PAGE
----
The United Nations Working Group on the use of mercenaries today urged Governments to recognize the need for a legally binding international agreement to regulate the use and activities of private military and security companies (PMSCs) to complement existing regulations.
“Providing security is a fundamental human right and a fundamental responsibility of the State,” Anton Katz, who currently chairs the five-member group of independent experts, said in a <“http://www.ohchr.org/EN/NewsEvents/Pages/DisplayNews.aspx?NewsID=13940&LangID=E“>news release.
“But the ever-expanding activities of PMSCs continue to raise a number of challenges, and the outsourcing of security to these companies by States create risks for human rights, hence the need to regulate their activities.”
Presenting the group’s report to the General Assembly’s Third Committee, which examines human rights issues, Mr. Katz stressed that existing national legislation is not sufficient to address the challenges posed by PMSCs.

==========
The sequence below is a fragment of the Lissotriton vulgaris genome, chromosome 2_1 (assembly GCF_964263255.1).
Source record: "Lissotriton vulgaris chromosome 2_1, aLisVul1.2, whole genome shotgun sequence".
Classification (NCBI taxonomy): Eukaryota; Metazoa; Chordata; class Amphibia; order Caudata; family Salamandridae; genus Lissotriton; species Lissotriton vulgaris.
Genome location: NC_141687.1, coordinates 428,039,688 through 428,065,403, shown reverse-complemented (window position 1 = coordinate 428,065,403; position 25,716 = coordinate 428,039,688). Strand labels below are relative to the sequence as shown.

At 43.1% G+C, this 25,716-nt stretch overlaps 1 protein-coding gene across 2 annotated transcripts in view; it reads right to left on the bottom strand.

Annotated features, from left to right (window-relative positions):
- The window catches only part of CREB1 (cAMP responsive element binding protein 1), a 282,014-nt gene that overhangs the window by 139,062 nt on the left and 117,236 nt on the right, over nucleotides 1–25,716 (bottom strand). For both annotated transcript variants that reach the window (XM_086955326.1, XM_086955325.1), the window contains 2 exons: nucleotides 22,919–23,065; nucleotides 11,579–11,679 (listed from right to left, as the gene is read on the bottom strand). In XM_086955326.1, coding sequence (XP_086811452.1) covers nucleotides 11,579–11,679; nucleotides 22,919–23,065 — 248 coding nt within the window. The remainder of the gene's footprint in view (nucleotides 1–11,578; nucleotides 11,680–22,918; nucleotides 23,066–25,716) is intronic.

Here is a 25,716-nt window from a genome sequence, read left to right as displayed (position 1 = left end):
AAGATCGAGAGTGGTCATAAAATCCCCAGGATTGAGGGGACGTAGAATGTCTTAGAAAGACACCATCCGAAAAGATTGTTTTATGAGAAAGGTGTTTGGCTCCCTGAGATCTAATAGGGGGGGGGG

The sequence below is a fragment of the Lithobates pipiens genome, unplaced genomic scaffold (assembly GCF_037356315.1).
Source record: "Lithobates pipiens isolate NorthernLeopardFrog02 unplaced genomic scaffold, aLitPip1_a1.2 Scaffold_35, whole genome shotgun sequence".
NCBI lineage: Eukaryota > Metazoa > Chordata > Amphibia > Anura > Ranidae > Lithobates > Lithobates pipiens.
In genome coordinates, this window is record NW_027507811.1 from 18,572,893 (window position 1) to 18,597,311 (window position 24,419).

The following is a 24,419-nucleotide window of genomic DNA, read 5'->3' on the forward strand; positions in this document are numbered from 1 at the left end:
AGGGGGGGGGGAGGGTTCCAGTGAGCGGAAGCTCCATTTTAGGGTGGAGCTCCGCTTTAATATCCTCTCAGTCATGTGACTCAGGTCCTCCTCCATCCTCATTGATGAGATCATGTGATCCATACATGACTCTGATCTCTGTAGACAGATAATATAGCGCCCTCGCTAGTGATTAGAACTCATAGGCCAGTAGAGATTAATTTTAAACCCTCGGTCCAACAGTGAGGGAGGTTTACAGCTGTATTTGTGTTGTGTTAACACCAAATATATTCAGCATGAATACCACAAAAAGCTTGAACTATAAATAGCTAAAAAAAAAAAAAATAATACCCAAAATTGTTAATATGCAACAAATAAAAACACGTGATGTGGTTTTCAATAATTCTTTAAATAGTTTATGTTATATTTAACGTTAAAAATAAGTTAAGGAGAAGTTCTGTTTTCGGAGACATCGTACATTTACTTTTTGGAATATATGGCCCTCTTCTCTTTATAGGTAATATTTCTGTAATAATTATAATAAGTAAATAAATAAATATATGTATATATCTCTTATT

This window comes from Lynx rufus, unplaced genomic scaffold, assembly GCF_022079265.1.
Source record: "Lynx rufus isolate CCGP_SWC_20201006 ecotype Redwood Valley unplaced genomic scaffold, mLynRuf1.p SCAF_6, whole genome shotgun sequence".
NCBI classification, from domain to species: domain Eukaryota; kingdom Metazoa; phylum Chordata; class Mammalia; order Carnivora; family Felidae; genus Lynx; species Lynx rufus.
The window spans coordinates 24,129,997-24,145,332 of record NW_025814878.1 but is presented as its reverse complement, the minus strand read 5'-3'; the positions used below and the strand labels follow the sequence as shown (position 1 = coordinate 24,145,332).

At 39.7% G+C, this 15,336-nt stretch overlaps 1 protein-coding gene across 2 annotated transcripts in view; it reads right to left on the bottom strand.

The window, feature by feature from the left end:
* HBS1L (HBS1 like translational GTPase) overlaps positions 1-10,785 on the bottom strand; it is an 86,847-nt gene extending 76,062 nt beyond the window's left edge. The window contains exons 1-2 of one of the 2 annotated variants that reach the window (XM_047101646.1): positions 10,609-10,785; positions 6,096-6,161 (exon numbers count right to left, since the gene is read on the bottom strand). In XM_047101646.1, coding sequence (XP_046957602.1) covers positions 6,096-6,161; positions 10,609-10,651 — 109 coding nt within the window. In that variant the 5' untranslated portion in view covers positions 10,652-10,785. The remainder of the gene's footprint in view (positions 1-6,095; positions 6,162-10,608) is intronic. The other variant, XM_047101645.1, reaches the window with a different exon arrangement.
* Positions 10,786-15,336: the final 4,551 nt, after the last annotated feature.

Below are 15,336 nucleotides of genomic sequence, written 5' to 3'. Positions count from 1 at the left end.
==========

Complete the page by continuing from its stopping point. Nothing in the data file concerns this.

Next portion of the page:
He cited inadequacies related registering and licensing, and the lack of effective and transparent mechanisms and remedies for human rights violations within existing legislation, adding that these limitations are worsened by the transnational nature of PMSCs and the difficulties in ensuring accountability for any violations that may occur.
He noted that there are self-regulatory initiatives such as the Montreux Document and the International Code of Conduct which have been established by a number of States and corporate actors in the past years to try to address the challenges posed by PMSCs.
“However, these initiatives are not legally binding and cannot be considered as complete solutions for the problems concerning PMSCs,” he stressed.
On mercenaries, Mr. Katz said that recent events in several parts of the world demonstrate that mercenaries remain a threat not only to security but also to human rights and the right of people’s to self-determination. “We continue to call on States to cooperate in eliminating this phenomenon,” he stated.
Over the past year, the group made two country visits, to Somalia and Honduras. It also launched a national legislation project to look into analysing good practices and possible shortcomings in States’ protection of human rights in transnational security-related activities.
It has also embarked on a study on the UN’s use of PMSCs which will be the focus of its report to the General Assembly in 2014.
Members of the Working Group are appointed by the Human Rights Council. Their positions are honorary and the experts are not UN staff, nor are they paid for their work.
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